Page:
The closer you are to the area damaged by a disaster, the less access you have to information.
That is how Kunihiko Asai, 59, an official in charge of communication at the fire department headquarters of Okazaki, Aichi Prefecture, feels when he recalls the experience of being dispatched to the disaster-hit town of Watari, Miyagi Prefecture, immediately after the March 2011 earthquake and tsunami.
The huge jolt and tsunami caused large-scale power outages and interrupted communication services, meaning people weren’t able to get breaking news updates via television and the internet.
“It is dangerous to depend too much on information devices that you normally use. We shouldn’t take them for granted in times of disaster,” Asai stressed.
On March 11, 2011, Asai was working at the fire department headquarters in Okazaki when he felt the ground shaking slowly. He immediately turned on a TV to see what was happening.
At 4:40 p.m. that day, the internal affairs ministry asked Aichi Prefecture to send rescue teams to Tokyo. In 15 minutes, Asai had packed three days’ worth of food and clothing and was ready to go.
A group of 12 officers, comprising a rescue team and a logistic support unit, left the headquarters at 5:30 p.m. As they traveled to Tokyo, they were rerouted to the Tohoku region.
Asai had a priority telephone, which is not subject to connection limitations, so he was completely confident that he would be able to obtain necessary information.
But as they neared Tokyo, communication with the headquarters in Okazaki started to get cut off.
As base stations that relay radio waves for mobile phones were damaged, his phone did not receive a signal. Priority telephones are useless if they don’t get any reception.
“I was scared,” he said, since he didn’t know what was happening in the disaster-hit areas, when a support team would come or whether additional supplies would arrive.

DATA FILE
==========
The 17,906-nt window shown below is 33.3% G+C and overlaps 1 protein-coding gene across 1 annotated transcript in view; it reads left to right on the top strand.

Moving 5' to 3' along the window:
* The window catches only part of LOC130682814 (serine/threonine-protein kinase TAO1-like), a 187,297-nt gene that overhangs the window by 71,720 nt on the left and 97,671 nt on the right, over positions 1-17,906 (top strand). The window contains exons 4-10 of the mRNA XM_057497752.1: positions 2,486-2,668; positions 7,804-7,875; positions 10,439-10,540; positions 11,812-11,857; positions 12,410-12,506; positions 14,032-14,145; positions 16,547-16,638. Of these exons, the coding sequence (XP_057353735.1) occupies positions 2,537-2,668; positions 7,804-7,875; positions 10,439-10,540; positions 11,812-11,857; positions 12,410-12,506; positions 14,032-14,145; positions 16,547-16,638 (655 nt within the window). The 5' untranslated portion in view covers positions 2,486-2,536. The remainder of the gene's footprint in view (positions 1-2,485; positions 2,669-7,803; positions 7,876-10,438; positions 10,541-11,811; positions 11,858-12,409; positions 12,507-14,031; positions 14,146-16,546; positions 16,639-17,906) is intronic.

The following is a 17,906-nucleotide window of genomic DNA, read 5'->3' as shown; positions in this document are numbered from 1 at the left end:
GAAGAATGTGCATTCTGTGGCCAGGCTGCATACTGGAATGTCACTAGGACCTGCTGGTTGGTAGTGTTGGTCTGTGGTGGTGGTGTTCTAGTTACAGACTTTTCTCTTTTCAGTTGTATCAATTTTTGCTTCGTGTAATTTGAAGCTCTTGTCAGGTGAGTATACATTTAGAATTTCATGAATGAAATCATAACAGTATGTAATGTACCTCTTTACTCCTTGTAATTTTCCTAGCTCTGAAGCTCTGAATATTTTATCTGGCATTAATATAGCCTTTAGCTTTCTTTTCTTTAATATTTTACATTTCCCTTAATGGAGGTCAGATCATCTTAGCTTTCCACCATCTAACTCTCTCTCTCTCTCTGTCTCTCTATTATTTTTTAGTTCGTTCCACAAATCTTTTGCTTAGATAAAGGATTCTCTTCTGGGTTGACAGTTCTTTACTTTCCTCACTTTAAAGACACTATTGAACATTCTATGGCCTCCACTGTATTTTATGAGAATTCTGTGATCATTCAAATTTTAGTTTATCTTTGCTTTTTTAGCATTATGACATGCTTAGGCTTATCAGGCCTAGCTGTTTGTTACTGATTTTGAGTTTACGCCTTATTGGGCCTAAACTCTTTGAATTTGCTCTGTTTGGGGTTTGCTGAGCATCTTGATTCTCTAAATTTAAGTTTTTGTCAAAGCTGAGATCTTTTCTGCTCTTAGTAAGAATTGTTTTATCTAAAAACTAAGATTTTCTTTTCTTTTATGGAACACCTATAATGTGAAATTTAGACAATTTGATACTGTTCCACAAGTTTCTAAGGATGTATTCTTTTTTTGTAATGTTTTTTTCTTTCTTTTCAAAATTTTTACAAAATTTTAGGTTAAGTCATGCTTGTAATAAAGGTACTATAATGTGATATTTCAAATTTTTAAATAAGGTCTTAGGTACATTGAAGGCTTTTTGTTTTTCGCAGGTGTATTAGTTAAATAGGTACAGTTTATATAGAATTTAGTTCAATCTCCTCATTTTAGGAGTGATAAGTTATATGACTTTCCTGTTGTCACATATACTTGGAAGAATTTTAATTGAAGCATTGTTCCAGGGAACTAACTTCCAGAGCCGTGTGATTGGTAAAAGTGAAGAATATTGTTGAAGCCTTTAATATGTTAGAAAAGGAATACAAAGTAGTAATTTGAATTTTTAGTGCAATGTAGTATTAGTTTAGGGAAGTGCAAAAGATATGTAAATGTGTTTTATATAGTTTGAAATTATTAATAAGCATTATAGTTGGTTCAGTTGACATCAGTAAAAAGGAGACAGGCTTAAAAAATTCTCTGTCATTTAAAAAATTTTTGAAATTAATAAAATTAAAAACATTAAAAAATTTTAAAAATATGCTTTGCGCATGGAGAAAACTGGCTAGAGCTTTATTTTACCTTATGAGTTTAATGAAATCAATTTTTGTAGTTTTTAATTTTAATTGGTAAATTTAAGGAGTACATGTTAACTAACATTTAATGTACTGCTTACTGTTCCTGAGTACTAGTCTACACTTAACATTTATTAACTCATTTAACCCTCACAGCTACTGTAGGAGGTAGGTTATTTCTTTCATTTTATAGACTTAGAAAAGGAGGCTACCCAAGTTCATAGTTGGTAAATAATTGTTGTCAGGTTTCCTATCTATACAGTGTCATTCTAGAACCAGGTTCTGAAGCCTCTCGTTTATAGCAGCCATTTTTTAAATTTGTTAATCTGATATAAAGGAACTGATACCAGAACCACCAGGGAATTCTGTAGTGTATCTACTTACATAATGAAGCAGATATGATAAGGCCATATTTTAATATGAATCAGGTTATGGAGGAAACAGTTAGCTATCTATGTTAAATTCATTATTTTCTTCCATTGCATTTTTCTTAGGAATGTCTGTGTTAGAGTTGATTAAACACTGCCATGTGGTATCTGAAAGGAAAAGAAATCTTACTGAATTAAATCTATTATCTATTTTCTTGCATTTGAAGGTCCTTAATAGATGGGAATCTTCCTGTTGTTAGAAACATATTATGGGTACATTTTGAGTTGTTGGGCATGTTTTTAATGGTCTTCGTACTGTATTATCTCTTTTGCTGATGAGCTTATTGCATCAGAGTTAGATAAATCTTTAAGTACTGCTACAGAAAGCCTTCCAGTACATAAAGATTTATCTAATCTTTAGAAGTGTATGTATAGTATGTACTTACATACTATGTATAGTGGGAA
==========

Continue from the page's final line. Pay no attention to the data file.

The roads were jammed because some of them were blocked and others were filled with cars lining up to be refueled, and it took them nearly 24 hours to reach Watari.
“I saw cars piled up at one place swept by the tsunami. It felt like we were in another world,” he said. He and his team members, along with other teams dispatched from Aichi Prefecture, searched through mud and debris for missing people.
Around noon on his third day in Watari, Asai suddenly heard a man’s urgent voice coming from his wireless device: “The Fukushima nuclear plant exploded!”
The message came without any information on who it was addressed to and Asai did not know where it came from.
“I thought I would be exposed to radiation and die,” Asai said.
A tsunami warning had been issued in Watari at that time and Asai was evacuating to the rooftop of an elementary school building with local residents. Upon hearing the message, he quickly guided them instead to a classroom and instructed them to stay away from the windows.
They received no information whatsoever after that. They didn’t know how long they should stay there.
The rescue team handed out food supplies to evacuees, but some of the residents left the school building irritated and saying they wanted to go look for their family members immediately.
“I felt powerless, being unable to provide them with any information,” Asai said.
The message that came through on the wireless device was likely about the hydrogen explosion at reactor No. 3 of the Fukushima No. 1 nuclear power plant.
An explosion also occurred at the plant’s No. 1 reactor on the day they arrived in Watari, but Asai said they were completely unaware of the incident.
“If we didn’t have the wireless device, we wouldn’t have learned about the explosion,” he said. “The people who didn’t evacuate wouldn’t have known about it. Getting information was a matter of life and death, but it was not available in disaster-hit areas.
“It is necessary to get prepared before disasters strike, including learning first aid treatment and confirming where evacuation shelters are located and how to get there,” Asai said, as such information may not necessarily be available once a disaster hits.
“Since we are living in an era where information is easily accessible, many might be thinking they can look up for information after a disaster occurs,” he warned.
This section features topics and issues from the Chubu region covered by the Chunichi Shimbun. The original article was published Jan. 8.
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